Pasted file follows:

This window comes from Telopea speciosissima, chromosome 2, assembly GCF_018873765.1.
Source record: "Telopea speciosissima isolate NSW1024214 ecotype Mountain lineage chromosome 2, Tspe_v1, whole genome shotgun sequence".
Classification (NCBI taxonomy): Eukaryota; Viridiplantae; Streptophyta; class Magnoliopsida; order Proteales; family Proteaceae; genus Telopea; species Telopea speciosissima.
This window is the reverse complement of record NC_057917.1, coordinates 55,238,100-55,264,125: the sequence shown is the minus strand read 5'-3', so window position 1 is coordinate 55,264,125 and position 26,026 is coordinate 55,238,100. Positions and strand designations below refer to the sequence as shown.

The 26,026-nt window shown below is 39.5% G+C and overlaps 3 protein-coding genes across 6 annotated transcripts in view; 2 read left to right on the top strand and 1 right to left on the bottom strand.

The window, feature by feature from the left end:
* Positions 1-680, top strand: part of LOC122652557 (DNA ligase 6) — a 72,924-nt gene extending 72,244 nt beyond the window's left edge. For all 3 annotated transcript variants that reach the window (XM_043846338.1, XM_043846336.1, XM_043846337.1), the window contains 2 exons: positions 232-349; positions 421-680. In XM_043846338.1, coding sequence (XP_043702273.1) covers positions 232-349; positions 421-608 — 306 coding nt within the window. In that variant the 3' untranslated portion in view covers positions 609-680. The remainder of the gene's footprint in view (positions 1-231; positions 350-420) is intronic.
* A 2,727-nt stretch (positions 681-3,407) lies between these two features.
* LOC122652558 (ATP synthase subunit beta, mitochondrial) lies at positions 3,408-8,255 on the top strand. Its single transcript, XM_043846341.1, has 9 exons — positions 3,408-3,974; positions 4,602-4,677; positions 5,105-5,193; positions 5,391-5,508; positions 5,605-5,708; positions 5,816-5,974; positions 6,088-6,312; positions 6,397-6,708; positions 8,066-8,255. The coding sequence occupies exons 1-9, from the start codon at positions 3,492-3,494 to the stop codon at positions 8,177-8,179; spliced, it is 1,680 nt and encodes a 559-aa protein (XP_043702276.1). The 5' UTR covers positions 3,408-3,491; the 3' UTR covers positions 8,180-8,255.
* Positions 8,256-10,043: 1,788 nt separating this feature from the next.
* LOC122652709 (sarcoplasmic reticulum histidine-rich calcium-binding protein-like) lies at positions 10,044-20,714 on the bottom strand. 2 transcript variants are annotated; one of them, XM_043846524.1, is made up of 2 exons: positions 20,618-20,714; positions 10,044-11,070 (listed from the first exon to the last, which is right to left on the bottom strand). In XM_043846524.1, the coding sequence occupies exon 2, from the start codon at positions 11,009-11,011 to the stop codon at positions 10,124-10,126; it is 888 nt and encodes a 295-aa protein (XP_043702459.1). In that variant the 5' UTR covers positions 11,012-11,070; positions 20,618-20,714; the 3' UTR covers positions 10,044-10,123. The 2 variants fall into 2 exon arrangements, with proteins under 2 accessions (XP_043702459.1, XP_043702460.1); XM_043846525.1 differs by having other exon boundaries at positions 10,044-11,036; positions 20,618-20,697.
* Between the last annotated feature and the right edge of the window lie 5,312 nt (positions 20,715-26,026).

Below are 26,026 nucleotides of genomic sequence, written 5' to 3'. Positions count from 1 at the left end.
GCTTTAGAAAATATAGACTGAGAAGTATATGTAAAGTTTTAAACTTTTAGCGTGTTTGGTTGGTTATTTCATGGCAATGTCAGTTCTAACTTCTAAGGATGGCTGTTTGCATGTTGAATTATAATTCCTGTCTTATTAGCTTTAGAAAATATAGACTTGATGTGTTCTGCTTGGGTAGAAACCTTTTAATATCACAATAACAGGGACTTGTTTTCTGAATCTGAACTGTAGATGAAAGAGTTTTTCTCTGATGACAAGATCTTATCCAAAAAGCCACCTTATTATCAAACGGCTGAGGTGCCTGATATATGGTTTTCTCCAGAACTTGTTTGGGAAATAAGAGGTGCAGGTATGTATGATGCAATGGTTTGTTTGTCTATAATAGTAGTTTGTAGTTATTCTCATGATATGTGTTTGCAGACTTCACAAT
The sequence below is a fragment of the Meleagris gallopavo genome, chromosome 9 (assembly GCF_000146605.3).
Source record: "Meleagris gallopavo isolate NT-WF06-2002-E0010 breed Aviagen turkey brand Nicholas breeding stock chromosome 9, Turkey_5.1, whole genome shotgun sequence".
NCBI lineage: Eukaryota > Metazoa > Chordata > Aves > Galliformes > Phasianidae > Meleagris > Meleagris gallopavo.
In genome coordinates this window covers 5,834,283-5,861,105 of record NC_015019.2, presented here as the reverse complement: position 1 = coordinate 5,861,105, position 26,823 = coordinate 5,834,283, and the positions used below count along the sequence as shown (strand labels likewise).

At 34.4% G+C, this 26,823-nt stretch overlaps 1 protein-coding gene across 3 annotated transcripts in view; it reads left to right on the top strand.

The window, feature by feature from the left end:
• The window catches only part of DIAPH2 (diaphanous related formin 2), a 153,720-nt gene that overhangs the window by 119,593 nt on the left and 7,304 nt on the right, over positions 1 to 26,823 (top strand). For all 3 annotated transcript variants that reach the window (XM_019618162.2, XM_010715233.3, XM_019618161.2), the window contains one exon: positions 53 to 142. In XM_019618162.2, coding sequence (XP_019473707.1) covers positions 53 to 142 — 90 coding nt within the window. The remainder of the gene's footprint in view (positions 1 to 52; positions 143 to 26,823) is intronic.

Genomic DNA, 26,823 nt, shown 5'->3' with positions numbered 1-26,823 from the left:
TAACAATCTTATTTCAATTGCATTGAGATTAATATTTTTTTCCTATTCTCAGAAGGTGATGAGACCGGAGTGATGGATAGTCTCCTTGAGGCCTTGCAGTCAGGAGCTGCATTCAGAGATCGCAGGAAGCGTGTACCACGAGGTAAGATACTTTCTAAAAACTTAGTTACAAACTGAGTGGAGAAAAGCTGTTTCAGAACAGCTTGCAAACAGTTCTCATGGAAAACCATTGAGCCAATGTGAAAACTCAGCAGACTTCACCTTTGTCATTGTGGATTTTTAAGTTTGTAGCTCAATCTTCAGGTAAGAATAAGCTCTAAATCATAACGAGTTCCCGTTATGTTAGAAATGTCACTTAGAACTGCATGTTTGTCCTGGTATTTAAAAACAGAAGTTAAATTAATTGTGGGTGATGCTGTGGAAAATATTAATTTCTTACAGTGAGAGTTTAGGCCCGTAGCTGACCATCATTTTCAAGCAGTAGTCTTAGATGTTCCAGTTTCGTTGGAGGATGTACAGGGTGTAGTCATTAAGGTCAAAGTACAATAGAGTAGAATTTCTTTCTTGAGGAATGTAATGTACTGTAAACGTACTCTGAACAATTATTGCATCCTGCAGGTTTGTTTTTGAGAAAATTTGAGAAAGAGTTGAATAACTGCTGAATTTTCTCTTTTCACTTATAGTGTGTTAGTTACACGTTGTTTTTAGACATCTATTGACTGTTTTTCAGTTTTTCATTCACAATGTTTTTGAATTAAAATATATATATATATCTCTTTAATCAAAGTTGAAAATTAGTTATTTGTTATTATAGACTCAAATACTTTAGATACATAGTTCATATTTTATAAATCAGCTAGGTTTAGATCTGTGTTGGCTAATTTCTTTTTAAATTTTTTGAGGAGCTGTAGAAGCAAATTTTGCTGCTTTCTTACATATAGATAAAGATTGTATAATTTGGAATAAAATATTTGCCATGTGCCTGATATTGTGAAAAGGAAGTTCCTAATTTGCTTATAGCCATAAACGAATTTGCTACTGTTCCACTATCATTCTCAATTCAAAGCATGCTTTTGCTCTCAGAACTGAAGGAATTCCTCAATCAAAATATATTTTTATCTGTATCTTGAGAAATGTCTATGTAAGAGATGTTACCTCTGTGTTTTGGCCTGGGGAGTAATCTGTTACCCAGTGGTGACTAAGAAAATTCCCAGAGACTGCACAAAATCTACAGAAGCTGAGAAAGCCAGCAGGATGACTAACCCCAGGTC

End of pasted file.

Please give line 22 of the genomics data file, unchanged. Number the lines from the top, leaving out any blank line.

Genomic DNA, 26,823 nt, shown 5'->3' with positions numbered 1-26,823 from the left: